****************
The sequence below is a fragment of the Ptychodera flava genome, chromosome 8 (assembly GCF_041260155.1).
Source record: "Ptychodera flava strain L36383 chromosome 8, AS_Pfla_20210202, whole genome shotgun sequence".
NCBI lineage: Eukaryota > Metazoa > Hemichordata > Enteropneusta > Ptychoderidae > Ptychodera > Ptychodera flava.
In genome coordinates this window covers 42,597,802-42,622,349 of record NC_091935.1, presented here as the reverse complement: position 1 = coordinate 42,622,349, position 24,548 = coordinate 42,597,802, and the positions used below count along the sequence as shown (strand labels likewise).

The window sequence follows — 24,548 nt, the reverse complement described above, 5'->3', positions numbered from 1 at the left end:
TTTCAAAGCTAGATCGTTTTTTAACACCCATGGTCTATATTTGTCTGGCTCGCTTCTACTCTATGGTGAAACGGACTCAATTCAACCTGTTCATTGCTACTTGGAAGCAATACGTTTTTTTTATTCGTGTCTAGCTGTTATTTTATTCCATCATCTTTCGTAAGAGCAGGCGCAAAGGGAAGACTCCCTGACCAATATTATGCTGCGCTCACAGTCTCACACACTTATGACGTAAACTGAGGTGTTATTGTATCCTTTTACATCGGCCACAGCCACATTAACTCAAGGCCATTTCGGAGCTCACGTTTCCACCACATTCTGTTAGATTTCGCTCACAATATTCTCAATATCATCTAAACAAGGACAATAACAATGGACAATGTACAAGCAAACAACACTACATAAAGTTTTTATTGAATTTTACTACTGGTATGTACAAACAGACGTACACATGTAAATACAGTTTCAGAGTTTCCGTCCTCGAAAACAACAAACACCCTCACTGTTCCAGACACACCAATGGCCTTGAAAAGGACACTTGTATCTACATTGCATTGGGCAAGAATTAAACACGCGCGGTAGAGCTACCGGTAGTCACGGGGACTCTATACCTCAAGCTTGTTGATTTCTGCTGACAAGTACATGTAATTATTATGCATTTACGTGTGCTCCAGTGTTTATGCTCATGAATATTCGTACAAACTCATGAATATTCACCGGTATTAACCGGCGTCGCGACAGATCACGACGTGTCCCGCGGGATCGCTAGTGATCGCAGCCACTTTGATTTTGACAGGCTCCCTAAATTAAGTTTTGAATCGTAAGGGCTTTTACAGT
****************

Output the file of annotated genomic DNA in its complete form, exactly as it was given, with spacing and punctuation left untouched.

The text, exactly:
The sequence below is a fragment of the Ptychodera flava genome, chromosome 8 (assembly GCF_041260155.1).
Source record: "Ptychodera flava strain L36383 chromosome 8, AS_Pfla_20210202, whole genome shotgun sequence".
NCBI lineage: Eukaryota > Metazoa > Hemichordata > Enteropneusta > Ptychoderidae > Ptychodera > Ptychodera flava.
In genome coordinates this window covers 42,597,802-42,622,349 of record NC_091935.1, presented here as the reverse complement: position 1 = coordinate 42,622,349, position 24,548 = coordinate 42,597,802, and the positions used below count along the sequence as shown (strand labels likewise).

The window sequence follows — 24,548 nt, the reverse complement described above, 5'->3', positions numbered from 1 at the left end:
TTTCAAAGCTAGATCGTTTTTTAACACCCATGGTCTATATTTGTCTGGCTCGCTTCTACTCTATGGTGAAACGGACTCAATTCAACCTGTTCATTGCTACTTGGAAGCAATACGTTTTTTTTATTCGTGTCTAGCTGTTATTTTATTCCATCATCTTTCGTAAGAGCAGGCGCAAAGGGAAGACTCCCTGACCAATATTATGCTGCGCTCACAGTCTCACACACTTATGACGTAAACTGAGGTGTTATTGTATCCTTTTACATCGGCCACAGCCACATTAACTCAAGGCCATTTCGGAGCTCACGTTTCCACCACATTCTGTTAGATTTCGCTCACAATATTCTCAATATCATCTAAACAAGGACAATAACAATGGACAATGTACAAGCAAACAACACTACATAAAGTTTTTATTGAATTTTACTACTGGTATGTACAAACAGACGTACACATGTAAATACAGTTTCAGAGTTTCCGTCCTCGAAAACAACAAACACCCTCACTGTTCCAGACACACCAATGGCCTTGAAAAGGACACTTGTATCTACATTGCATTGGGCAAGAATTAAACACGCGCGGTAGAGCTACCGGTAGTCACGGGGACTCTATACCTCAAGCTTGTTGATTTCTGCTGACAAGTACATGTAATTATTATGCATTTACGTGTGCTCCAGTGTTTATGCTCATGAATATTCGTACAAACTCATGAATATTCACCGGTATTAACCGGCGTCGCGACAGATCACGACGTGTCCCGCGGGATCGCTAGTGATCGCAGCCACTTTGATTTTGACAGGCTCCCTAAATTAAGTTTTGAATCGTAAGGGCTTTTACAGT